Though this is the second series set in Robin Hobb’s Realm of the Elderlings, The Liveship Traders trilogy is where I first dipped into it, and it holds a special place in my heart. I have been considering a reread for a few years now, and the fact that our Wyrd & Wonder theme this year is ‘magic’ made me think it was the perfect time to pick up a story called Ship of Magic! It is set along the Cursed Shores, south of the Six Duchies for those who have read Assassin’s Apprentice, where a group of people from Jamaillia settled generations before, founding Bingtown and becoming renown traders. The key to their success was the creation of liveships, made from something called wizardwood which gives material objects a life of their own. The Bingtown traders use it only for ships, and once three generations of a family have died aboard one, the ship’s figurehead comes to life and holds the knowledge and memories of those previous generations. Because of this they are unrivalled in their sailing, and with their wizardwood hulls they are the only vessels that can travel up the Rain Wild river, where magic and exotic items can be found and traded.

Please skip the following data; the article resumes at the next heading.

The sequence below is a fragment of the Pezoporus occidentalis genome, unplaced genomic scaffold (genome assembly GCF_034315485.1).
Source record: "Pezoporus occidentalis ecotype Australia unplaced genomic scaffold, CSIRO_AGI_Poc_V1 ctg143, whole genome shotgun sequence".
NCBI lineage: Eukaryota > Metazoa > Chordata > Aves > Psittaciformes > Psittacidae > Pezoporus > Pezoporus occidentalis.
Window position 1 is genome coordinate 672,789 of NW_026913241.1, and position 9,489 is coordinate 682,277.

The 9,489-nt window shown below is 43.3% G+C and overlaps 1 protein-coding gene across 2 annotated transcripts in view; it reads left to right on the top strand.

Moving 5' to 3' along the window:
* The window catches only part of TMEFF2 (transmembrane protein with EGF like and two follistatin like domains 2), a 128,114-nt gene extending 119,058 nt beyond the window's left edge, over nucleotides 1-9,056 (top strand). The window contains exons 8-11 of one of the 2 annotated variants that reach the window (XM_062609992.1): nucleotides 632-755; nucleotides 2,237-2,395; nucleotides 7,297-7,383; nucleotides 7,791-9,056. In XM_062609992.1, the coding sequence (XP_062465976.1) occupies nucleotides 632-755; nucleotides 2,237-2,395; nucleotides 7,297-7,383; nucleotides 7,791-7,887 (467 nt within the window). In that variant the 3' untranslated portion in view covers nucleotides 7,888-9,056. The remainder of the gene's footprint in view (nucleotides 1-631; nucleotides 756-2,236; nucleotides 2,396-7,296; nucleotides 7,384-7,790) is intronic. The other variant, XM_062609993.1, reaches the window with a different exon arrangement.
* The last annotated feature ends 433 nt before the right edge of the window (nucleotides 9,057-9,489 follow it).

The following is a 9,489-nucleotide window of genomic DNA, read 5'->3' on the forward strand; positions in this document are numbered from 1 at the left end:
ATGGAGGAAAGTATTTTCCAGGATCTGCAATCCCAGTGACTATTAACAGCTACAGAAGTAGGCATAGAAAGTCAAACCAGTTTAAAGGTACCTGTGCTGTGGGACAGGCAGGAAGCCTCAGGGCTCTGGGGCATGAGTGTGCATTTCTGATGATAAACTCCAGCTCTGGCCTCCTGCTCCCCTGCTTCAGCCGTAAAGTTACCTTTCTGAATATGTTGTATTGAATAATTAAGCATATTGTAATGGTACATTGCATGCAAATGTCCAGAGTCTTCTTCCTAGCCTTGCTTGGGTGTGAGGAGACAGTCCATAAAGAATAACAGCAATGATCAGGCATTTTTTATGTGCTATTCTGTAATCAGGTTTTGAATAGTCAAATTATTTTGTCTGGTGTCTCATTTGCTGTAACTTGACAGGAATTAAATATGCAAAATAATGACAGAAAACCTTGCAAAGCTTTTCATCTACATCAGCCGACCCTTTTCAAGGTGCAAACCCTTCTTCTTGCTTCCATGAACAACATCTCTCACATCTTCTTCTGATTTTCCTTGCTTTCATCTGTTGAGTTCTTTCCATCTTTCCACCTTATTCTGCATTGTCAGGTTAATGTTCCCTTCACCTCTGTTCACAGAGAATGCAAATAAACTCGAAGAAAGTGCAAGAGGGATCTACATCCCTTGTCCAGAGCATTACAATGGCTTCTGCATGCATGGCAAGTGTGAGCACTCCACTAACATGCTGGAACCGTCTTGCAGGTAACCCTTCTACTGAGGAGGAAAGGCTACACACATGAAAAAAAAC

Althea Vestrit has sailed her family liveship, the Vivacia, for many years under her father Ephron’s steady hand and though the ship has not quickened yet there is already a strong connection between the two. Because of Ephron’s sudden illness, Vivacia has been captained for the last year by his son-in-law Kyle Haven, a savvy man but one that does not understand the ways and traditions of the Traders and their liveships. Though Althea has struggled under his command, she holds out knowing that her father will soon put things to right. When they return to Bingtown, however, Ephron has just enough life left in him to get to Vivacia’s decks and die upon her and declare that he is leaving the ship to his eldest daughter Keffria, and thus command will stay with Kyle. Though the liveship is finally quickened, this act shatters the Vestrit family as Kyle immediately banishes Althea from sailing and drags his own son Wintrow aboard to be companion to the ship, who always needs someone of Vestrit blood aboard. Wintrow, however, had been training to be a priest, and chafes against his new role.